“Every block of stone has a statue inside it and it is the task of the sculptor to discover it.” Michelangelo
Plaster of Paris makes it easy to create small blocks of “stone” that little sculptors can carve. It’s also a wonderful way to have children imagine a three dimensional shape inside a block, and bring it to life. As they carve and scratch away at the plaster, they’ll see their idea slowly emerge and evolve.
- Plaster of Paris
- disposable plastic containers to be used as molds eg. small yogurt containers
- mixing bowl eg. large yogurt container
- mixing tool eg. spoon
- sculpting tools to scrape and remove sections of plaster eg. plastic and wooden scrapers, sand paper, spoon; metal tools for older children
- disposable gloves (optional)
- acrylic paints
- acrylic gesso
Important things to remember when working with plaster:
- wear a mask to avoid inhaling the dust, and if possible work outside
- wear goggles to protect your eyes
- sculpting tools should be age appropriate e.g. plastic or wooden scrapers, sand paper and spoons for younger children; metal tools can be added for older children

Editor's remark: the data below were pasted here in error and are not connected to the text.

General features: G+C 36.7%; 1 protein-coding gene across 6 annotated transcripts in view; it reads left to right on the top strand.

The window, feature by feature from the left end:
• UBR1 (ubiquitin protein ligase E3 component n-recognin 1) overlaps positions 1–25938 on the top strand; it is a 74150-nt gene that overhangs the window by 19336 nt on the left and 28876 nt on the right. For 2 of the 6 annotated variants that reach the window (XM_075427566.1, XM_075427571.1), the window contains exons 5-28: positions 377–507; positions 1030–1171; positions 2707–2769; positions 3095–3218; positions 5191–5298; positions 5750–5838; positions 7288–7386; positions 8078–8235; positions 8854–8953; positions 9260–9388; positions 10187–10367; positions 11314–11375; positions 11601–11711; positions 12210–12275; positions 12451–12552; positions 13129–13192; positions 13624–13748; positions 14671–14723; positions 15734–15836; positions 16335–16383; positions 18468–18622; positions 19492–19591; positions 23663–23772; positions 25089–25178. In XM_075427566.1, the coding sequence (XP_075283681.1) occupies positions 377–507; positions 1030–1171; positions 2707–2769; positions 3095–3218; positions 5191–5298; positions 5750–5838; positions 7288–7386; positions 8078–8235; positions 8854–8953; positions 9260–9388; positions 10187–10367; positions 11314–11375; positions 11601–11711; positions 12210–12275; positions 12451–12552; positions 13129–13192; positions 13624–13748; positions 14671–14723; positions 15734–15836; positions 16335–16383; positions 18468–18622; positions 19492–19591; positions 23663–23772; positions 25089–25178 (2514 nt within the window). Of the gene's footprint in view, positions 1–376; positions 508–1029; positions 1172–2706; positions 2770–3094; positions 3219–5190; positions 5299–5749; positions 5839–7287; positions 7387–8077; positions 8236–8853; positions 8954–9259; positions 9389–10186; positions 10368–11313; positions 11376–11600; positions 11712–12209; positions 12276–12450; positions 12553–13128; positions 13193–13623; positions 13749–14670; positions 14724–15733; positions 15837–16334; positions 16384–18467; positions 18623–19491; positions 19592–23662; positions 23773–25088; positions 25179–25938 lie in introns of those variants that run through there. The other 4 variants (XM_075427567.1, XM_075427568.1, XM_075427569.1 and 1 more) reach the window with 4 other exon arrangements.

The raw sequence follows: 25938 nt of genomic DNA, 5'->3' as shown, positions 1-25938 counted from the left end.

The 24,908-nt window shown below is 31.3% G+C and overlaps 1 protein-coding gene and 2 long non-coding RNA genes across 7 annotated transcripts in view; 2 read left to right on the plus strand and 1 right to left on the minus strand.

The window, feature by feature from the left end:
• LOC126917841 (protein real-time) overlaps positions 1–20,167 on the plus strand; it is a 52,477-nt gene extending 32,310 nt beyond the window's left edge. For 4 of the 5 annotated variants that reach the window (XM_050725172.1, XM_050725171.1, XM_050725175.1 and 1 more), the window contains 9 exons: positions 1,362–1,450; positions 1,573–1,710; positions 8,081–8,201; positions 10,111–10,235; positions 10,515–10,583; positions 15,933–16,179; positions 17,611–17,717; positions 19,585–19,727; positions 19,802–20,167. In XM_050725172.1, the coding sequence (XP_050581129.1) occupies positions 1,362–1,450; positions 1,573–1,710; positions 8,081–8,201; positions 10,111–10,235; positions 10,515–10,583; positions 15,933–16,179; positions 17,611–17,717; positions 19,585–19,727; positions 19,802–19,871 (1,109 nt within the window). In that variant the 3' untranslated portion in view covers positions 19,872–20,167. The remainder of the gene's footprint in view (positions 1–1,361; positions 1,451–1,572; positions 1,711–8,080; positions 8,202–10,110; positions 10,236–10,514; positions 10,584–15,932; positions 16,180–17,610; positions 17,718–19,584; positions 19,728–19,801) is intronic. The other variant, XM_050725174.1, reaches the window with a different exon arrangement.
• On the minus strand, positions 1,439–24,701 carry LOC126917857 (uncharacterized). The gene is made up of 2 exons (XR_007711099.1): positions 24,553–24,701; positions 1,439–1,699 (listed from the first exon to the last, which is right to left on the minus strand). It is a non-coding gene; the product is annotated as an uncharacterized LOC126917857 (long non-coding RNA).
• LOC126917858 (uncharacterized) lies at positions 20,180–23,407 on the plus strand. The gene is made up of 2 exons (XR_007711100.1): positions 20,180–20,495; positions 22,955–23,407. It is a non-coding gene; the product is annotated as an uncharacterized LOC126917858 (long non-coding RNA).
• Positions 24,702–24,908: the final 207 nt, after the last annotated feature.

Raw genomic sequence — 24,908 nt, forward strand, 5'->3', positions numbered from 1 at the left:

- always use tools pointed away from you
- keep your free hand behind the tool to avoid injuries
- unused plaster can be thrown in the garbage, but never down the drain
1. Plaster of Paris should be mixed in an old or disposable container, and according to the instructions on the package. I used a large yogurt container for mixing, and small yogurt containers as molds. They are convenient to use, and easy to remove. When the plaster is ready, pour it into the molds and allow to dry for at least a day, before removing the container.
2. To remove, use scissors to make a cut at the top of the container, and pull the edge so it tears away completely from the hardened plaster. If it feels damp, allow to dry for as long as necessary.
3. Sculpting will be messy, so make sure to cover your workspace with newspapers. Many themes can be explored, depending on the age of the children. Inspiration from artists can include Henry Moore who favoured natural forms, and Constantin Brancusi for his many variations of sculpted heads.
4. When sculpting, it’s important to be patient. Plaster should be removed carefully, otherwise you risk chipping off larger bits which may spoil your design.
5. If you choose to paint these sculptures, begin with a coat of acrylic gesso primer. This will prevent any plaster from coming off when you add paint.